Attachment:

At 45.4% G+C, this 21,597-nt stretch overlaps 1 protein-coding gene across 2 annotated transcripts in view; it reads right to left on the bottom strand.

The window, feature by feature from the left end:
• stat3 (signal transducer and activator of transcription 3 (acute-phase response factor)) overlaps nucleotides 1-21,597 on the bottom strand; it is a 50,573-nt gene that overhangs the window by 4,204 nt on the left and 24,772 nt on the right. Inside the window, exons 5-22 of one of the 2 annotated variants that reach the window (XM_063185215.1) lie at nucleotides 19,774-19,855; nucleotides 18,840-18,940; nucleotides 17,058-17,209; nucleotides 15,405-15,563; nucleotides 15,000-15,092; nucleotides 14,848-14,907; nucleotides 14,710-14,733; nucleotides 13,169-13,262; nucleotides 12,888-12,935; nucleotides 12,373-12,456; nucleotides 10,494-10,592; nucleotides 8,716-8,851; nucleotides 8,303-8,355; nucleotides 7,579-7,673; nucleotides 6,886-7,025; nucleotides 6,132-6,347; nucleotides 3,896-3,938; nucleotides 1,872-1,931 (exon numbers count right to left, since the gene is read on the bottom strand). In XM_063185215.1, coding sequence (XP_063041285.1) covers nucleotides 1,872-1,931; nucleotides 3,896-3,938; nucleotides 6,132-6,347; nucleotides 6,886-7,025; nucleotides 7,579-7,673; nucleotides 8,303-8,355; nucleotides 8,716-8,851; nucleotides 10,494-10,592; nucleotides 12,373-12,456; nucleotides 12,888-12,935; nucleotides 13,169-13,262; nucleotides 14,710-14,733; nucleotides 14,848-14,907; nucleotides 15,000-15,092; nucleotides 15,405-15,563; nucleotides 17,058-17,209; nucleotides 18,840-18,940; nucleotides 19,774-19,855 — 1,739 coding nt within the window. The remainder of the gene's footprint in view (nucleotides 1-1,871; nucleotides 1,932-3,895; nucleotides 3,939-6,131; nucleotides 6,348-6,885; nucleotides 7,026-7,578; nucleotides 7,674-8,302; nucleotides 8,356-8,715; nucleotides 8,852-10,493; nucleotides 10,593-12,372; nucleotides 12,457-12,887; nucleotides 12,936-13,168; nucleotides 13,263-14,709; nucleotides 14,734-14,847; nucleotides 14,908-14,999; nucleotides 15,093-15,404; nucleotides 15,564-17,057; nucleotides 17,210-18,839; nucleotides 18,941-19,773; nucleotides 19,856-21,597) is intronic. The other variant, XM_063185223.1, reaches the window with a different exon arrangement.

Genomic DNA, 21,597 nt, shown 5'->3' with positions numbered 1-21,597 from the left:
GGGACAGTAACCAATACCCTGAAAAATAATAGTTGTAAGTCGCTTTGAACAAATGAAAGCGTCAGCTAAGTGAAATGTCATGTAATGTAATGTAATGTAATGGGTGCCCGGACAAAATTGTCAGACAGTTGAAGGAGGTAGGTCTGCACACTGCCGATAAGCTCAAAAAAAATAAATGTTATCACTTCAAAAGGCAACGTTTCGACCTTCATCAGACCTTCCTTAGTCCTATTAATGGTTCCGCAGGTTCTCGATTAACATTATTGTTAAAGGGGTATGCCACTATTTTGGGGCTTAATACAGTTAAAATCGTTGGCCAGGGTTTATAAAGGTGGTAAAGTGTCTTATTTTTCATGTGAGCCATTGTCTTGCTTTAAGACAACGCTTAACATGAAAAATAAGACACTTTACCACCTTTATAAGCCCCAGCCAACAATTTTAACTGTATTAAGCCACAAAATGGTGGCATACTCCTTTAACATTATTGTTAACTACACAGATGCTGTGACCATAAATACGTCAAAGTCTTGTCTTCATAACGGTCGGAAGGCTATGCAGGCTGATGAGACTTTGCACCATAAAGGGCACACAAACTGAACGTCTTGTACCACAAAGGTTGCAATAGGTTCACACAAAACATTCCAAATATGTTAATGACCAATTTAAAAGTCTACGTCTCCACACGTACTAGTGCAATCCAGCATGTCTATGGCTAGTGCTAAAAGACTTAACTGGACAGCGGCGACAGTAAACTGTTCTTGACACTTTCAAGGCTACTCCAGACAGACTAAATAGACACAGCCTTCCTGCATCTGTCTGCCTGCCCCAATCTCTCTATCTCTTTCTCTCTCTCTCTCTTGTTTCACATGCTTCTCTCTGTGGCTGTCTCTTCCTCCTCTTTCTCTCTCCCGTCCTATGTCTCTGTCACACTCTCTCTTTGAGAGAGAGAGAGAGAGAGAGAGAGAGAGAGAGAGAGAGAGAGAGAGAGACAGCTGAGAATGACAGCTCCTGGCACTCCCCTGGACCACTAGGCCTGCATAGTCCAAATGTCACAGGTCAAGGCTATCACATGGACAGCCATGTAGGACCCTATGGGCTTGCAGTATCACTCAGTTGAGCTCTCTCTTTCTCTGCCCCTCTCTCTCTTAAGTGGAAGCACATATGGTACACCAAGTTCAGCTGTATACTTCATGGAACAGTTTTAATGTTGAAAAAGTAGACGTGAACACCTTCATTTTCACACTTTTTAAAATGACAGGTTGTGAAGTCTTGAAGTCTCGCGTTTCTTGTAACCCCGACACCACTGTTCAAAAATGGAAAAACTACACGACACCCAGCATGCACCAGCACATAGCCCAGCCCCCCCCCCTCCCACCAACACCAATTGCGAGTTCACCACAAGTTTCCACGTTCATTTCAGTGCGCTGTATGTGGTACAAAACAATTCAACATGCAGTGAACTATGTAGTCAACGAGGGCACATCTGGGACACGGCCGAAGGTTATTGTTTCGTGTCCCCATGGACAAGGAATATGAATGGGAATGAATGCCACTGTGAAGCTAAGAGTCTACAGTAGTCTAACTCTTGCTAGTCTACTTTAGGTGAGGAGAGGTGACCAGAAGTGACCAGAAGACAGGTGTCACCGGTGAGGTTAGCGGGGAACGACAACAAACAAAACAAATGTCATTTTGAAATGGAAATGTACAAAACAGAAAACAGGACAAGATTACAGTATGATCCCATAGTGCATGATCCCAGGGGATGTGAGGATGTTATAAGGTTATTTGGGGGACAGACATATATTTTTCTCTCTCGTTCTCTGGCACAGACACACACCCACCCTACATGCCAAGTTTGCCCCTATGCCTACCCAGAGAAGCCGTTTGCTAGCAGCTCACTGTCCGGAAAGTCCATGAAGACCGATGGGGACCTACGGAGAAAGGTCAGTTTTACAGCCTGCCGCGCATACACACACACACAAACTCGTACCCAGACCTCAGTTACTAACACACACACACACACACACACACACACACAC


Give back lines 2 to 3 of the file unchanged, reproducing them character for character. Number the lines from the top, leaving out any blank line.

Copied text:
The window, feature by feature from the left end:
• stat3 (signal transducer and activator of transcription 3 (acute-phase response factor)) overlaps nucleotides 1-21,597 on the bottom strand; it is a 50,573-nt gene that overhangs the window by 4,204 nt on the left and 24,772 nt on the right. Inside the window, exons 5-22 of one of the 2 annotated variants that reach the window (XM_063185215.1) lie at nucleotides 19,774-19,855; nucleotides 18,840-18,940; nucleotides 17,058-17,209; nucleotides 15,405-15,563; nucleotides 15,000-15,092; nucleotides 14,848-14,907; nucleotides 14,710-14,733; nucleotides 13,169-13,262; nucleotides 12,888-12,935; nucleotides 12,373-12,456; nucleotides 10,494-10,592; nucleotides 8,716-8,851; nucleotides 8,303-8,355; nucleotides 7,579-7,673; nucleotides 6,886-7,025; nucleotides 6,132-6,347; nucleotides 3,896-3,938; nucleotides 1,872-1,931 (exon numbers count right to left, since the gene is read on the bottom strand). In XM_063185215.1, coding sequence (XP_063041285.1) covers nucleotides 1,872-1,931; nucleotides 3,896-3,938; nucleotides 6,132-6,347; nucleotides 6,886-7,025; nucleotides 7,579-7,673; nucleotides 8,303-8,355; nucleotides 8,716-8,851; nucleotides 10,494-10,592; nucleotides 12,373-12,456; nucleotides 12,888-12,935; nucleotides 13,169-13,262; nucleotides 14,710-14,733; nucleotides 14,848-14,907; nucleotides 15,000-15,092; nucleotides 15,405-15,563; nucleotides 17,058-17,209; nucleotides 18,840-18,940; nucleotides 19,774-19,855 — 1,739 coding nt within the window. The remainder of the gene's footprint in view (nucleotides 1-1,871; nucleotides 1,932-3,895; nucleotides 3,939-6,131; nucleotides 6,348-6,885; nucleotides 7,026-7,578; nucleotides 7,674-8,302; nucleotides 8,356-8,715; nucleotides 8,852-10,493; nucleotides 10,593-12,372; nucleotides 12,457-12,887; nucleotides 12,936-13,168; nucleotides 13,263-14,709; nucleotides 14,734-14,847; nucleotides 14,908-14,999; nucleotides 15,093-15,404; nucleotides 15,564-17,057; nucleotides 17,210-18,839; nucleotides 18,941-19,773; nucleotides 19,856-21,597) is intronic. The other variant, XM_063185223.1, reaches the window with a different exon arrangement.